Oh, the sisters of mercy, they are not departed or gone/ They were waiting for me when I thought that I just can't go on/ And they brought me their comfort and later they brought me this song/ Oh, I hope you run into them, you who've been traveling so long … If your life is a leaf that the seasons tear off and condemn/ They will bind you with love that is graceful and green as a stem.—“Sisters of Mercy,” by Leonard Cohen
Well, Dylan may have gotten the permanent attention of the Nobel Committee, but when my old dog Mookie died last Friday (a month ahead of her 18th birthday) I didn’t turn to “Desolation Row” or “Sad-Eyed Lady of the Lowlands” for comfort, but rather to the hopeful, albeit self-consciously calculated delivery of Bobby’s Canadian counterpart. Serenely stoical, Cohen’s songs gave me the nerve I needed to bring you these songs. I’ve been traveling the rocanrol road for a long time and now I am ready to resume, I thought to myself a few days after Mookie passed away. So, follow along as I plumb the depths for meaning amongst the venues of this gloriously living town. Oh, and if you see a ghost dog following me into a show, it’s okay; she likes pizza and there’s probably a food truck Downtown that can help out with that.
Leonard Cohen: The Sisters of Mercy
Courtesy In Vogue Records
Hotel Books, the project of Californio Cam Smith, has a big, bad—and some would say faith-based—gig at the Co-Op (415 Central NW) on Friday, Oct 21. Originally a spoken-word performer who made his bread and butter being brave in Porterville, Paso Robles and the legendary Lodi in Califas, Smith became Hotel Books with the addition of guitarist Matthew Walker in 2011. After much regional success, Hotel Books officially became a band when Walker moved on and Jordan Leal of the emo band Papertowns. joined in. But the band really grew in popularity in the presence of a full ensemble of players including guitarists Dan Colasanto and Kaleb Thibeau as well as drummer Andrew Garcia. The result has been a style of rock that is reflective of the dudes’ inland roots spiced up with knowing nods to emo and ambient post-hardcore. Terming themselves an “art collective” Hotel Books is touring with the support of Portlandia’s post-prog pop-punksters Icarus the Owl. The Countdown, Witless and Examiner open the night’s sublimely self-loathing song-fest. It’s an all-ages show that costs 10 bucks for access; it begins at 7pm and get this: The tears you cry will be totally free.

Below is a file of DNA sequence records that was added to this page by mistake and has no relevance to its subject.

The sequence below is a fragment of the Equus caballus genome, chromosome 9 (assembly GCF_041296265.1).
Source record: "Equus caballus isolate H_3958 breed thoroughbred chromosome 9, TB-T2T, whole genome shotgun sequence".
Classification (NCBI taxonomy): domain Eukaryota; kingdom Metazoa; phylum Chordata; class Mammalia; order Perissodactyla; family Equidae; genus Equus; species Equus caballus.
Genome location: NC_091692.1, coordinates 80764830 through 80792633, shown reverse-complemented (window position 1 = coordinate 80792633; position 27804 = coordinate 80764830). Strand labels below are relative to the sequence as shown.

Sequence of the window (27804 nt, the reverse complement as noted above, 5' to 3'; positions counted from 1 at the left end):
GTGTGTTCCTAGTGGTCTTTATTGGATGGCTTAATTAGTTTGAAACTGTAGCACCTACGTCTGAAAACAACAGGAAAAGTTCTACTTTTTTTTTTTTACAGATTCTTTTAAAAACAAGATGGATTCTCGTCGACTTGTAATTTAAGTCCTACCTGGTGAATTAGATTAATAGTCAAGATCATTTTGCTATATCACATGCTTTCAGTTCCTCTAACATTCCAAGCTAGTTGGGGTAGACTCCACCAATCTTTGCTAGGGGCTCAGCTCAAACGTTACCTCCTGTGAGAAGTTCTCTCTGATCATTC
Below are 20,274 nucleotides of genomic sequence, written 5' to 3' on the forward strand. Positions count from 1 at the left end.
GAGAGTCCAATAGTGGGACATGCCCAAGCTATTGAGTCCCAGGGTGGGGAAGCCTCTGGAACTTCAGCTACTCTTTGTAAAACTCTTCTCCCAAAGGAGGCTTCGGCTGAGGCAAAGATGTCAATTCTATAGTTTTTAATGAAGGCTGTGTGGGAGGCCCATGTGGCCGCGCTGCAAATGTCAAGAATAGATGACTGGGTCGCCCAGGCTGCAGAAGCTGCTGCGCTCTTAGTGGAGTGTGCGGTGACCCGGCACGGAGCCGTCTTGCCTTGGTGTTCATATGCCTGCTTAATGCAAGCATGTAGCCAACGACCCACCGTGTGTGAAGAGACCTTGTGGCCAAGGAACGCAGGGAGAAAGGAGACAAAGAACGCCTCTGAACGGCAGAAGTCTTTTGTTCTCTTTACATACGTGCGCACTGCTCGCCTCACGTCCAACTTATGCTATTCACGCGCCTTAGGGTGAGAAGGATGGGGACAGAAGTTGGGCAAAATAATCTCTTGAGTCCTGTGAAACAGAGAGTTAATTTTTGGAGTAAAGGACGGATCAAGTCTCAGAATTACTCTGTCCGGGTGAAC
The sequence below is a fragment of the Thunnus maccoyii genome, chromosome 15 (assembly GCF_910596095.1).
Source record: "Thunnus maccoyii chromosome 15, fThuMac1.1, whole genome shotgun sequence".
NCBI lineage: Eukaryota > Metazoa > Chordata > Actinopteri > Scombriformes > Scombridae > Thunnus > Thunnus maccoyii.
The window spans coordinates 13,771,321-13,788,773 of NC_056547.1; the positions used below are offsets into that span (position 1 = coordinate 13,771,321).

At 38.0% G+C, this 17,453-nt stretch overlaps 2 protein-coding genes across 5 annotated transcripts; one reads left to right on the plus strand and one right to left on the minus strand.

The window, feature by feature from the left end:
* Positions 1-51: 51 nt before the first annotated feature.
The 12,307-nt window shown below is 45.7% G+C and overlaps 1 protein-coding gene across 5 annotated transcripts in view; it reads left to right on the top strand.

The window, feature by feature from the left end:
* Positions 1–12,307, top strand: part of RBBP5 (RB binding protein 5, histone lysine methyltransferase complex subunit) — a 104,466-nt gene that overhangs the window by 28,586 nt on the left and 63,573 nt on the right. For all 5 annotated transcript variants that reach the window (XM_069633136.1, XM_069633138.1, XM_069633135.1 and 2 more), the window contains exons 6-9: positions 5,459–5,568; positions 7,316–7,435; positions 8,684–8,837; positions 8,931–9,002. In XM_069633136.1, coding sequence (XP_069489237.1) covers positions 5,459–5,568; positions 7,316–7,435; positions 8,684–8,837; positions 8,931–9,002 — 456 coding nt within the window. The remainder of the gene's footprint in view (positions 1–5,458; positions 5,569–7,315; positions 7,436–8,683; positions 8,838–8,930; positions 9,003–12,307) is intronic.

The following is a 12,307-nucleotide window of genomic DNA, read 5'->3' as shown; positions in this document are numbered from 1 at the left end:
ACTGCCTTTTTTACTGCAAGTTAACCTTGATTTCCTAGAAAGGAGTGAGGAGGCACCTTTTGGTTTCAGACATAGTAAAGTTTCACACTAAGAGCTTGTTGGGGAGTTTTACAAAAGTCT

...And who the hell doesn’t want to hear some of Burque’s best bang out heroically recognizable tunes? Even in my current state of grief and shocked disbelief at the fragility of life on Earth, I’m, like, totally psyched!